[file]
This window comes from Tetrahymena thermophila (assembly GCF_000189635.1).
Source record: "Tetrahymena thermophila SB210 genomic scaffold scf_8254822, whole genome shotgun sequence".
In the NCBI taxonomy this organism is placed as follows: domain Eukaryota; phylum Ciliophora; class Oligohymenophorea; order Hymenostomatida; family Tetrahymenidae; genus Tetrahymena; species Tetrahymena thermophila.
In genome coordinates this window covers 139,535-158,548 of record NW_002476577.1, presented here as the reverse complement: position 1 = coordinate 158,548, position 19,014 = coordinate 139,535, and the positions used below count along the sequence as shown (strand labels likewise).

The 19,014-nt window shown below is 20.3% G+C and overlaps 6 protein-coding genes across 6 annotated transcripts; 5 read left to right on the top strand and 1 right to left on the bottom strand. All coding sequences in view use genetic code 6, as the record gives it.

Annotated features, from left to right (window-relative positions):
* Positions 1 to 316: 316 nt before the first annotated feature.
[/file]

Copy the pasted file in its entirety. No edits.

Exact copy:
This window comes from Tetrahymena thermophila (assembly GCF_000189635.1).
Source record: "Tetrahymena thermophila SB210 genomic scaffold scf_8254822, whole genome shotgun sequence".
In the NCBI taxonomy this organism is placed as follows: domain Eukaryota; phylum Ciliophora; class Oligohymenophorea; order Hymenostomatida; family Tetrahymenidae; genus Tetrahymena; species Tetrahymena thermophila.
In genome coordinates this window covers 139,535-158,548 of record NW_002476577.1, presented here as the reverse complement: position 1 = coordinate 158,548, position 19,014 = coordinate 139,535, and the positions used below count along the sequence as shown (strand labels likewise).

The 19,014-nt window shown below is 20.3% G+C and overlaps 6 protein-coding genes across 6 annotated transcripts; 5 read left to right on the top strand and 1 right to left on the bottom strand. All coding sequences in view use genetic code 6, as the record gives it.

Annotated features, from left to right (window-relative positions):
* Positions 1 to 316: 316 nt before the first annotated feature.